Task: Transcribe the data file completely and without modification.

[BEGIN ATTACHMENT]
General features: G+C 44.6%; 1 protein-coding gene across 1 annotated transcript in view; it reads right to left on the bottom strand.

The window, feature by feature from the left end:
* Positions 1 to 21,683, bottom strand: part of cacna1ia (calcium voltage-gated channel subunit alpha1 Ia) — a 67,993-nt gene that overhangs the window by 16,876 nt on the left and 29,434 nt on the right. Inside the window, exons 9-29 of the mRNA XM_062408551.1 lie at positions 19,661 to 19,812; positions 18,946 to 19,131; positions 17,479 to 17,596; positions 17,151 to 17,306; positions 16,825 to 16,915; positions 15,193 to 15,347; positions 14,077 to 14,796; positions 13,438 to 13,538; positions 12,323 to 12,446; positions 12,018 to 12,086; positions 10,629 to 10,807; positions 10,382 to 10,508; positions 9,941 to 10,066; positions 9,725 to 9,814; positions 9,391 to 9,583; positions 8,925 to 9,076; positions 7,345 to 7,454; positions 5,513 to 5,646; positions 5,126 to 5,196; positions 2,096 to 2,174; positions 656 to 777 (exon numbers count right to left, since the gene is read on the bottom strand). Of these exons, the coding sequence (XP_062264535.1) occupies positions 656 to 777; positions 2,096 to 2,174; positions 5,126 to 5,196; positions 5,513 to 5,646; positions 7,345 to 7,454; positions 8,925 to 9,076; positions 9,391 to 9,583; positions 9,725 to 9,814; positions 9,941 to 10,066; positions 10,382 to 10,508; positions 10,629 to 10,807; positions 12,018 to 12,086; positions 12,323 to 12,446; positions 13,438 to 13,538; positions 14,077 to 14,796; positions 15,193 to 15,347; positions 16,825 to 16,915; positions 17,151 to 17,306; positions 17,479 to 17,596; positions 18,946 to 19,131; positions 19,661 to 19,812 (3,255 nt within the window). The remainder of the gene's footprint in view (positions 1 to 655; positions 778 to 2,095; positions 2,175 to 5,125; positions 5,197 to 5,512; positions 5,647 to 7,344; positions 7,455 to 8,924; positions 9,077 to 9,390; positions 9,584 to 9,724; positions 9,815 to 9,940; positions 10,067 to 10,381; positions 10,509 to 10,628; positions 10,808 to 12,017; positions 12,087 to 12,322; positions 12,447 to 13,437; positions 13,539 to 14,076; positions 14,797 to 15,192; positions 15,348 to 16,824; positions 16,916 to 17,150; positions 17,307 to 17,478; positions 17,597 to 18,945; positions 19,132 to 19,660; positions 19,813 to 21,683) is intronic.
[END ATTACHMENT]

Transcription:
General features: G+C 44.6%; 1 protein-coding gene across 1 annotated transcript in view; it reads right to left on the bottom strand.

The window, feature by feature from the left end:
* Positions 1 to 21,683, bottom strand: part of cacna1ia (calcium voltage-gated channel subunit alpha1 Ia) — a 67,993-nt gene that overhangs the window by 16,876 nt on the left and 29,434 nt on the right. Inside the window, exons 9-29 of the mRNA XM_062408551.1 lie at positions 19,661 to 19,812; positions 18,946 to 19,131; positions 17,479 to 17,596; positions 17,151 to 17,306; positions 16,825 to 16,915; positions 15,193 to 15,347; positions 14,077 to 14,796; positions 13,438 to 13,538; positions 12,323 to 12,446; positions 12,018 to 12,086; positions 10,629 to 10,807; positions 10,382 to 10,508; positions 9,941 to 10,066; positions 9,725 to 9,814; positions 9,391 to 9,583; positions 8,925 to 9,076; positions 7,345 to 7,454; positions 5,513 to 5,646; positions 5,126 to 5,196; positions 2,096 to 2,174; positions 656 to 777 (exon numbers count right to left, since the gene is read on the bottom strand). Of these exons, the coding sequence (XP_062264535.1) occupies positions 656 to 777; positions 2,096 to 2,174; positions 5,126 to 5,196; positions 5,513 to 5,646; positions 7,345 to 7,454; positions 8,925 to 9,076; positions 9,391 to 9,583; positions 9,725 to 9,814; positions 9,941 to 10,066; positions 10,382 to 10,508; positions 10,629 to 10,807; positions 12,018 to 12,086; positions 12,323 to 12,446; positions 13,438 to 13,538; positions 14,077 to 14,796; positions 15,193 to 15,347; positions 16,825 to 16,915; positions 17,151 to 17,306; positions 17,479 to 17,596; positions 18,946 to 19,131; positions 19,661 to 19,812 (3,255 nt within the window). The remainder of the gene's footprint in view (positions 1 to 655; positions 778 to 2,095; positions 2,175 to 5,125; positions 5,197 to 5,512; positions 5,647 to 7,344; positions 7,455 to 8,924; positions 9,077 to 9,390; positions 9,584 to 9,724; positions 9,815 to 9,940; positions 10,067 to 10,381; positions 10,509 to 10,628; positions 10,808 to 12,017; positions 12,087 to 12,322; positions 12,447 to 13,437; positions 13,539 to 14,076; positions 14,797 to 15,192; positions 15,348 to 16,824; positions 16,916 to 17,150; positions 17,307 to 17,478; positions 17,597 to 18,945; positions 19,132 to 19,660; positions 19,813 to 21,683) is intronic.